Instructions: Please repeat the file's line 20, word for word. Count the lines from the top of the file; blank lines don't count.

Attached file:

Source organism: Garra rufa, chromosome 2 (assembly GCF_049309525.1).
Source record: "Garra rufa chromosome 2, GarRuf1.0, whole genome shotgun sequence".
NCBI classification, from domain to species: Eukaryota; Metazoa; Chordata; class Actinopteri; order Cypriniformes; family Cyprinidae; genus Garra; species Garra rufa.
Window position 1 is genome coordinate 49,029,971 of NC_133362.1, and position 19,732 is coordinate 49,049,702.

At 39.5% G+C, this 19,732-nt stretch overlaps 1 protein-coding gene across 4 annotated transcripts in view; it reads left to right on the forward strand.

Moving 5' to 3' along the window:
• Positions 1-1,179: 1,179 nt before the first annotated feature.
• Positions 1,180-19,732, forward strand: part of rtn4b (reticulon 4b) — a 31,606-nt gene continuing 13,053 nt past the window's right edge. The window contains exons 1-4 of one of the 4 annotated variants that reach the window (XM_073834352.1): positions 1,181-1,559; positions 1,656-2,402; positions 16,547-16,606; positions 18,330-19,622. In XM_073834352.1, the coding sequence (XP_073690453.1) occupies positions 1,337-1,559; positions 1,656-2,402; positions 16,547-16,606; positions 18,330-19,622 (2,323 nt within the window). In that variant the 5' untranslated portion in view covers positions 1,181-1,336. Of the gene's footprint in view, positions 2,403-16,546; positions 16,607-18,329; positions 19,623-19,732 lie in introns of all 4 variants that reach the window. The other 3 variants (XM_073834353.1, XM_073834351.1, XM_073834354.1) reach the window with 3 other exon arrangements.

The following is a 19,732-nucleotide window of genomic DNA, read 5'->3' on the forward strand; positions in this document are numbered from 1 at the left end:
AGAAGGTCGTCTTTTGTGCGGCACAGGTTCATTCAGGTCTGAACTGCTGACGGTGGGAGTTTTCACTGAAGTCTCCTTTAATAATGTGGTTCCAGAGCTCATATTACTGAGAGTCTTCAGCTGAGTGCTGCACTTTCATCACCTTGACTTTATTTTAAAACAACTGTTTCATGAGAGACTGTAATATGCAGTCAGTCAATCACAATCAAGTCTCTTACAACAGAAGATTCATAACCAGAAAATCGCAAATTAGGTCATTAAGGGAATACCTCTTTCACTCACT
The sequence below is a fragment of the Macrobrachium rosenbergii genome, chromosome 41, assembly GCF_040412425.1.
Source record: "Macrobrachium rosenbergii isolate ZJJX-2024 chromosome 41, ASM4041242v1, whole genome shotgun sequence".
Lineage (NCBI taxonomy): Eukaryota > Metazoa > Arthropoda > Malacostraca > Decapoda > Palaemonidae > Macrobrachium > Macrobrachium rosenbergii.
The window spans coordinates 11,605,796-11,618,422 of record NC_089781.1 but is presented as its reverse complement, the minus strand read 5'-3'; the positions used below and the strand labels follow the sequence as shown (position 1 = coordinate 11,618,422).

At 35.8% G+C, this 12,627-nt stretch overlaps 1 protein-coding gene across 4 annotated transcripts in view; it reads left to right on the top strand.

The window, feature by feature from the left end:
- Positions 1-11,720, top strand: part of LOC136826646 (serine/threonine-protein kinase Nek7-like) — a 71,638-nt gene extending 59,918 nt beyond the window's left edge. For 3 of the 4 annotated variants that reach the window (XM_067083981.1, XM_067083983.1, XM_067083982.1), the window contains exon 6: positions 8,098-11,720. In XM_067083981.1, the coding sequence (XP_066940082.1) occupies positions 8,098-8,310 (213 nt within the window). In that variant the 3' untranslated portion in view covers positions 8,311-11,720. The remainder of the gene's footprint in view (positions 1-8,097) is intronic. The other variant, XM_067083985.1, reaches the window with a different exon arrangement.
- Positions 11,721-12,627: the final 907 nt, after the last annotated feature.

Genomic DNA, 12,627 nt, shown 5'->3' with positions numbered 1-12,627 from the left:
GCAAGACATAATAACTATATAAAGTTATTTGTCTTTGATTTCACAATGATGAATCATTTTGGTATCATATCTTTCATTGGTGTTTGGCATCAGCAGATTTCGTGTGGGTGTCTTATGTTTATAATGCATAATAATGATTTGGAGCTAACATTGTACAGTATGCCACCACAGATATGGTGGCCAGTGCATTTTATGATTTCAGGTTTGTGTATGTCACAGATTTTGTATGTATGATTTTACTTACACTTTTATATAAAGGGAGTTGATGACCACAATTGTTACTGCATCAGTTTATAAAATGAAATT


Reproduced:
GCAAGACATAATAACTATATAAAGTTATTTGTCTTTGATTTCACAATGATGAATCATTTTGGTATCATATCTTTCATTGGTGTTTGGCATCAGCAGATTTCGTGTGGGTGTCTTATGTTTATAATGCATAATAATGATTTGGAGCTAACATTGTACAGTATGCCACCACAGATATGGTGGCCAGTGCATTTTATGATTTCAGGTTTGTGTATGTCACAGATTTTGTATGTATGATTTTACTTACACTTTTATATAAAGGGAGTTGATGACCACAATTGTTACTGCATCAGTTTATAAAATGAAATT